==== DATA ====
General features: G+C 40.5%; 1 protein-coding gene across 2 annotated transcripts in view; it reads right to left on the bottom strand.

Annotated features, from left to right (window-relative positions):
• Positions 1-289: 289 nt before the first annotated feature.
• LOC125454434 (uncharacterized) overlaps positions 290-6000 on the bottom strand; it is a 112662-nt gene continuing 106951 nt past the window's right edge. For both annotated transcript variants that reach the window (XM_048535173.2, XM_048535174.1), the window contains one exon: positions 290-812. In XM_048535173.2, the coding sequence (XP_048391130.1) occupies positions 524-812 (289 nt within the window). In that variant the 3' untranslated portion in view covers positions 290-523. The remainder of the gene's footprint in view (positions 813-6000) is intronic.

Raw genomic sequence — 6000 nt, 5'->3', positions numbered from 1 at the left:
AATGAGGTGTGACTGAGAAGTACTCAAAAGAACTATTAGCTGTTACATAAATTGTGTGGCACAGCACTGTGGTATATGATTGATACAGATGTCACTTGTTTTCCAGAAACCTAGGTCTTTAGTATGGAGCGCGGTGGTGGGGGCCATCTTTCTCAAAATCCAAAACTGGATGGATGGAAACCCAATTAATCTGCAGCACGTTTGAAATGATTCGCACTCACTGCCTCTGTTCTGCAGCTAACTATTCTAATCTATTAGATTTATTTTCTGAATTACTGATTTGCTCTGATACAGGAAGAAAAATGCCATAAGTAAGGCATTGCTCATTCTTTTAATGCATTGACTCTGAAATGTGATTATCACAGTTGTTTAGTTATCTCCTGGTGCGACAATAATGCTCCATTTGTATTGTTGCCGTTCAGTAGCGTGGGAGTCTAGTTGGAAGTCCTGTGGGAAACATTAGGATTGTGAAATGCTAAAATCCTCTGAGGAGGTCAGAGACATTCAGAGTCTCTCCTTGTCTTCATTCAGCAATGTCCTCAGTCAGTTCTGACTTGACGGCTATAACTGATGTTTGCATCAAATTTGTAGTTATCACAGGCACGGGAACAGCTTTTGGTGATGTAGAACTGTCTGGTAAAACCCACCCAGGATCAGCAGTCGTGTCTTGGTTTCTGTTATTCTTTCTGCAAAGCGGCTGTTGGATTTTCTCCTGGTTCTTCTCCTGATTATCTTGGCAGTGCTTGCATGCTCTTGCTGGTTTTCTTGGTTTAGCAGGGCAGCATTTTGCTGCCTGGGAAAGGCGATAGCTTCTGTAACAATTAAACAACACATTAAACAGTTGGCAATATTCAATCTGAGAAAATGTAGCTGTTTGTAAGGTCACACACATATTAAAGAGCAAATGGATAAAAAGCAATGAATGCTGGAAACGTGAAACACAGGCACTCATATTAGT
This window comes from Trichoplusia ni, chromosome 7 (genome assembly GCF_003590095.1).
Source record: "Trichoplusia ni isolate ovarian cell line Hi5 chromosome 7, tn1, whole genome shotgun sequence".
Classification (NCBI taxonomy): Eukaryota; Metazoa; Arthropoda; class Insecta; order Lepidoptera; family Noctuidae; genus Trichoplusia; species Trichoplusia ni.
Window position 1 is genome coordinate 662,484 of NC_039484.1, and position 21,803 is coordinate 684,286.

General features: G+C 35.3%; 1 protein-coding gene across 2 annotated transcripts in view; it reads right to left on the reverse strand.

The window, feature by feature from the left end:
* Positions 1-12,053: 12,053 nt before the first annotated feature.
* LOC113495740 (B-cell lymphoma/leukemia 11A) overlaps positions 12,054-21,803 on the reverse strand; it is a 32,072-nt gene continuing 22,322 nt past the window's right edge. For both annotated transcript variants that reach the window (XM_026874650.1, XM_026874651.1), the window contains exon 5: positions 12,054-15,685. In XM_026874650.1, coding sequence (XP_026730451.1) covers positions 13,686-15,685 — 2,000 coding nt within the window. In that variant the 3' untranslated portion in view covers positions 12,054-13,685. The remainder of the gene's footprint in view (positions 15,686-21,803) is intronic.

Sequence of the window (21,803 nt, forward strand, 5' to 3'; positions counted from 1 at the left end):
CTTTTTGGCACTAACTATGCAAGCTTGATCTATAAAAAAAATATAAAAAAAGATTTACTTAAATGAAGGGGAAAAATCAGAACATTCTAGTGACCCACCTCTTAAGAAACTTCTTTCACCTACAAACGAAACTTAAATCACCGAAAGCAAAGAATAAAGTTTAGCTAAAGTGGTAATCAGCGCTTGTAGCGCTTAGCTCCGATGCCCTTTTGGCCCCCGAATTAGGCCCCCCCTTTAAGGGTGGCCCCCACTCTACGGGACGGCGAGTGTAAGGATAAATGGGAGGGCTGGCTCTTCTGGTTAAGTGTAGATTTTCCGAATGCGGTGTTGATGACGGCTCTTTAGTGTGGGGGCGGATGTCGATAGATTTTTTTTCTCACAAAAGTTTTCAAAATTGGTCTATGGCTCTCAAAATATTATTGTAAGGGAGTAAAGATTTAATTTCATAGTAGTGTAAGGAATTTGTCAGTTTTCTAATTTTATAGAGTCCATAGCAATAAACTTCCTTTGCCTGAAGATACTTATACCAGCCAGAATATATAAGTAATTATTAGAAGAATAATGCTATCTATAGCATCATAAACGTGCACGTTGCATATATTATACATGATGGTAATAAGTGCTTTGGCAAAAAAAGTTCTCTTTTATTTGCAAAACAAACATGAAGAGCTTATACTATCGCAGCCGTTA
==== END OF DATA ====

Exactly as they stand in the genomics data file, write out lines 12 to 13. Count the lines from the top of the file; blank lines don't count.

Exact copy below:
The window, feature by feature from the left end:
* Positions 1-12,053: 12,053 nt before the first annotated feature.